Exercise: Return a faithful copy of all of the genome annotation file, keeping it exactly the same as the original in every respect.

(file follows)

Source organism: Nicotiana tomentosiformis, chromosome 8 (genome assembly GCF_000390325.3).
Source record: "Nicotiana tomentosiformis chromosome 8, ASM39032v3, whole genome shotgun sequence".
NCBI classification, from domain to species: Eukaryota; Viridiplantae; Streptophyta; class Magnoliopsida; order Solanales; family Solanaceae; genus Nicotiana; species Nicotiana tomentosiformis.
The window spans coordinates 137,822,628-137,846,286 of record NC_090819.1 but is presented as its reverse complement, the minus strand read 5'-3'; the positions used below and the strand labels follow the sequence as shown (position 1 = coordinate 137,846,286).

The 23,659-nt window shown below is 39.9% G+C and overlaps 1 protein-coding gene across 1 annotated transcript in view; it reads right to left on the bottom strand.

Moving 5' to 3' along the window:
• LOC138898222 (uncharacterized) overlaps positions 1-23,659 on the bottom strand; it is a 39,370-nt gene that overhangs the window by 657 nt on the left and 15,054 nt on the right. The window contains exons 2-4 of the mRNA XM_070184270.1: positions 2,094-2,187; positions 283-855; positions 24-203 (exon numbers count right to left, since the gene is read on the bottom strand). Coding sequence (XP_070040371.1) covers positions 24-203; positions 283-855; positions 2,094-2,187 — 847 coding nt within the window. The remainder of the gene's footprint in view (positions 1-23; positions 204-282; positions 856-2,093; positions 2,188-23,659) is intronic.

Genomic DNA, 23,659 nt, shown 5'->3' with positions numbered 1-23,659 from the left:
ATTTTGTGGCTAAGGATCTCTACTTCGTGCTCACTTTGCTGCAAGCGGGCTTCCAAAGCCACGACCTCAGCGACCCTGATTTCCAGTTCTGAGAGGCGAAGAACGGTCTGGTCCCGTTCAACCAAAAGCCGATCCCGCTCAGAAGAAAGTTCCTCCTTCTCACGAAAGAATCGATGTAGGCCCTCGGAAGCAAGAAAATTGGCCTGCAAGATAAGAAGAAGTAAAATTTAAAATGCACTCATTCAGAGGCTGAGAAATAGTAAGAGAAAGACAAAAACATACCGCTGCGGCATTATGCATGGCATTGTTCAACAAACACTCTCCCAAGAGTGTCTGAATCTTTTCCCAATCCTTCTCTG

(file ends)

Source organism: Nicotiana tomentosiformis, chromosome 8 (genome assembly GCF_000390325.3).
Source record: "Nicotiana tomentosiformis chromosome 8, ASM39032v3, whole genome shotgun sequence".
NCBI classification, from domain to species: Eukaryota; Viridiplantae; Streptophyta; class Magnoliopsida; order Solanales; family Solanaceae; genus Nicotiana; species Nicotiana tomentosiformis.
The window spans coordinates 137,822,628-137,846,286 of record NC_090819.1 but is presented as its reverse complement, the minus strand read 5'-3'; the positions used below and the strand labels follow the sequence as shown (position 1 = coordinate 137,846,286).

The 23,659-nt window shown below is 39.9% G+C and overlaps 1 protein-coding gene across 1 annotated transcript in view; it reads right to left on the bottom strand.

Moving 5' to 3' along the window:
• LOC138898222 (uncharacterized) overlaps positions 1-23,659 on the bottom strand; it is a 39,370-nt gene that overhangs the window by 657 nt on the left and 15,054 nt on the right. The window contains exons 2-4 of the mRNA XM_070184270.1: positions 2,094-2,187; positions 283-855; positions 24-203 (exon numbers count right to left, since the gene is read on the bottom strand). Coding sequence (XP_070040371.1) covers positions 24-203; positions 283-855; positions 2,094-2,187 — 847 coding nt within the window. The remainder of the gene's footprint in view (positions 1-23; positions 204-282; positions 856-2,093; positions 2,188-23,659) is intronic.

Genomic DNA, 23,659 nt, shown 5'->3' with positions numbered 1-23,659 from the left:
ATTTTGTGGCTAAGGATCTCTACTTCGTGCTCACTTTGCTGCAAGCGGGCTTCCAAAGCCACGACCTCAGCGACCCTGATTTCCAGTTCTGAGAGGCGAAGAACGGTCTGGTCCCGTTCAACCAAAAGCCGATCCCGCTCAGAAGAAAGTTCCTCCTTCTCACGAAAGAATCGATGTAGGCCCTCGGAAGCAAGAAAATTGGCCTGCAAGATAAGAAGAAGTAAAATTTAAAATGCACTCATTCAGAGGCTGAGAAATAGTAAGAGAAAGACAAAAACATACCGCTGCGGCATTATGCATGGCATTGTTCAACAAACACTCTCCCAAGAGTGTCTGAATCTTTTCCCAATCCTTCTCTG